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Project ongoing since 2021


Global redistribution of biodiversity: A macro- and eco-evolutionary approach to understand species vulnerability to global changes


It is now indisputable that plants and animals are responding to climate change by undergoing the largest redistribution of life on Earth for tens of thousands of years. Yet, recent studies have found that species range shifts are highly idiosyncratic and that climate warming alone is unlikely to explain the rates of biodiversity redistribution. Whereas intrinsic species traits (e.g., thermal tolerance, dispersal ability, ecological specialization) and evolutionary mechanisms (e.g., adaptive potential) are expected to influence both trailing‐edge contractions and leading‐edge expansions, other extrinsic non‐climatic factors (e.g., habitat fragmentation, human pressures) may also constrain or exacerbate range shift processes. 


BIOSHIFTS will  fill  this  knowledge  gap  by  addressing  the  fundamental  question of  how contemporary climate‐driven range shifts arise from the interplay of intrinsic and extrinsic mechanisms. BIOSHIFTS will  upgrade,  build  upon,  and  leverage  the  power of a  comprehensive  geo‐database compiling  range  shifts  documented  in  marine,  freshwater and  terrestrial  ecosystems  over  recent decades,  together  with  open  source  databases  of  species  traits  and  innovative  phylogenetic comparative methods. The project will thereby investigate whether range shift processes vary across ecosystems, taxonomic groups, or environmental contexts (both natural and anthropogenic).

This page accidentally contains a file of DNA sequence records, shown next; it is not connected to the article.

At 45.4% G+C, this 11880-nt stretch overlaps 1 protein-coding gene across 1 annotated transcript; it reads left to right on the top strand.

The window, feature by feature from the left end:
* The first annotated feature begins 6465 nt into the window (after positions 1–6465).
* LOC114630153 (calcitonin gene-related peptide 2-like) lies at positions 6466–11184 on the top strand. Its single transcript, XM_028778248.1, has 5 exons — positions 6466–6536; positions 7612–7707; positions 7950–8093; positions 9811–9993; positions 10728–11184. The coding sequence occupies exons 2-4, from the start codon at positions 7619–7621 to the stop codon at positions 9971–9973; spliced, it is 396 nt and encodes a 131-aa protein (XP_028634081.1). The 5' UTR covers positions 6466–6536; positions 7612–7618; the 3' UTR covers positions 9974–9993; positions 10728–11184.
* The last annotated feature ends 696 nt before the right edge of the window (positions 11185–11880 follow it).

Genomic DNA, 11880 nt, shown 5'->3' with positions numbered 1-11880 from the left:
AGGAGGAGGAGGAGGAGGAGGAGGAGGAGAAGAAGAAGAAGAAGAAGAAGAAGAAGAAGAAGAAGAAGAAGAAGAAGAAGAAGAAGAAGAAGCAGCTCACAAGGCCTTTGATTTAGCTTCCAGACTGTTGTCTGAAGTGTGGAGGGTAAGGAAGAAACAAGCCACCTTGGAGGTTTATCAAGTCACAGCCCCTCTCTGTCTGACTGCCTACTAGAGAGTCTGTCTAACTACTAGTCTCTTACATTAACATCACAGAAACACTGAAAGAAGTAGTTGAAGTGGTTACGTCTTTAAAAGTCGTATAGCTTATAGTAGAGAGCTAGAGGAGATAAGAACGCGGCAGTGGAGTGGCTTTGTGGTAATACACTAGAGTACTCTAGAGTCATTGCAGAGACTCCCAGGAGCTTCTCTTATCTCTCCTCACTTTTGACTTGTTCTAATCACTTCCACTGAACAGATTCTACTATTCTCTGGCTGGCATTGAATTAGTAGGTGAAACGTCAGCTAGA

BIOSHIFTS aims to both synthesize and extend the conceptual and analytical tools in range shift research, thus advancing a predictive science seeking to improve our ability to forecast further biodiversity loss and inform better decision-making processes.




Gaël GRENOUILLET – Université de Toulouse (France) ; Lise COMTE – Illinois State University (USA)

ouvrir/fermer Participants:

Romain BERTRAND – Université Paul Sabatier Toulouse 3 (France), I-Ching CHEN – National Cheng Kung University (Taiwan),  Sarah DIAMOND – Case Western Reserve University (USA), Lesley LANCASTER – University of Aberdeen (United Kingdom), Jonathan LENOIR – CNRS (France), Jérôme MURIENNE – CNRS (France), Greta PECL – University of Tasmania (Australie), Malin PINSKY – The State University of New Jersey (USA), Brett SCHEFFERS – University of Florida (USA), Jennifer SUNDAY – McGill University (USA), Laura THOMPSON – U.S. Geological Survey (USA), Fabricio VILLALOBOS – INECOL (Mexico) & Université fédérale de Goias (Brazil).

Bioshifts brings together experts in tropical and temperate biology on various organisms, phylogeny, biogeography, modelisation and political sciences. 


Bioshifts was selected from the 2020 call for proposals. The project selection process was carried out by a committee of independent experts